Keeping in mind that the record’s lyrical content does not do enough to make the album a failure, there is one more item to note in examining the album’s presentation. That item is the album’s production. The production of the musical arrangements is important because of its role in the record’s general effect. The utmost attention had to be paid to each song from the more intense moments to the more reserved compositions. The more intense compositions required attention to make sure that no one part overpowered the others and each line complimented the others. In the matter of the deeper, more emotional moments, the added attention was there so as to have the fullest impact on listeners. Those painstaking efforts paid off, too. The result is that from beginning to end, the album’s general effect does just as much to keep listeners engaged and entertained as the album’s musical content. When the content and production are considered together, they make the album, again, worth hearing occasionally.
Evil Invaders’ latest album, Shattering Reflection, is an interesting new offering from the band. Its appeal comes largely through its featured musical arrangements. The arrangements are of note because of the wide range of vintage metal styles presented throughout the album. From influences of Judas Priest and Iron Maiden, to those of Slayer, Exodus and others, the arrangements will reach a wide range of metal fans. While the record’s musical arrangements for a solid foundation for its presentation, the album’s lyrical content detracts somewhat from the presentation. That is because on one hand, much of it leaves itself too open for misinterpretation in how it is presented. On another hand, it also requires listeners to be in a very specific mindset in order to fully appreciate said content. Luckily, even with all of this in mind, the record’s lyrical content is not enough to make the album a failure. Keeping that in mind, the album’s production works with the musical content to make the album more worth hearing. The production is important to note because it balances the vocals and instrumentation from beginning to end, ensuring each musician’s performance is expertly balanced with that of one another. What’s more it also ensures the emotional impact of each arrangement is its fullest through that balance. Each item examined here is important in its own way to the whole of the album’s presentation. All things considered, the album proves itself to be a presentation that a wide range of metal fans will find worth hearing every now and then.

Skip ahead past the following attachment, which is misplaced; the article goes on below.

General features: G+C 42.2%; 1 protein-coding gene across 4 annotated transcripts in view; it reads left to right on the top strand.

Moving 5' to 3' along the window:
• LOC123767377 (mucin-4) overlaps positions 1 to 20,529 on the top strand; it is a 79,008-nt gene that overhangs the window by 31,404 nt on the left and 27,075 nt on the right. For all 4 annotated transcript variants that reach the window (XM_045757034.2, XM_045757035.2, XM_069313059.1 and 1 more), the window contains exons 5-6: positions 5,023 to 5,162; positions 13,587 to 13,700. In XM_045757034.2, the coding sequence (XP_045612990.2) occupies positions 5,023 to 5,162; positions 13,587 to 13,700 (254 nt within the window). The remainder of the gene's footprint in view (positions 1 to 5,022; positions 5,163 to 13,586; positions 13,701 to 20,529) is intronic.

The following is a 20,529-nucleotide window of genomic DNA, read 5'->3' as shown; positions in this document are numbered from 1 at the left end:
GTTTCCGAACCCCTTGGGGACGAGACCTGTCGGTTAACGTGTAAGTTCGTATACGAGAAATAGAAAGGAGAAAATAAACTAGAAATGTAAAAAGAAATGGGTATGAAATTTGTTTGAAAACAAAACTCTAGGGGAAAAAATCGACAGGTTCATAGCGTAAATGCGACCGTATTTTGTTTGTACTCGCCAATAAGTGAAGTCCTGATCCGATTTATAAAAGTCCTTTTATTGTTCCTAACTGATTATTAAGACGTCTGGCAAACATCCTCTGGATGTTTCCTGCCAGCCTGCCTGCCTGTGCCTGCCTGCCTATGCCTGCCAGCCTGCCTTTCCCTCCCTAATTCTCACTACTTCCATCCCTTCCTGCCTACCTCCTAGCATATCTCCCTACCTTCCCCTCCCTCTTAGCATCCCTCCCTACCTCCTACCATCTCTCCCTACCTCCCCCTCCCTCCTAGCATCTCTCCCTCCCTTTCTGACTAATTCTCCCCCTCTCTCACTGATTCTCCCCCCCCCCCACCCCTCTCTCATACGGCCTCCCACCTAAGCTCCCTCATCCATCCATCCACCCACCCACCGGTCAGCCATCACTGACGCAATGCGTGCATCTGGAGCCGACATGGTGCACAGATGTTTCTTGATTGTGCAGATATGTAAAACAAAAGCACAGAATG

Shattering Reflections is available now through Napalm Records. More information on the album is available along with all of the band’s latest news at: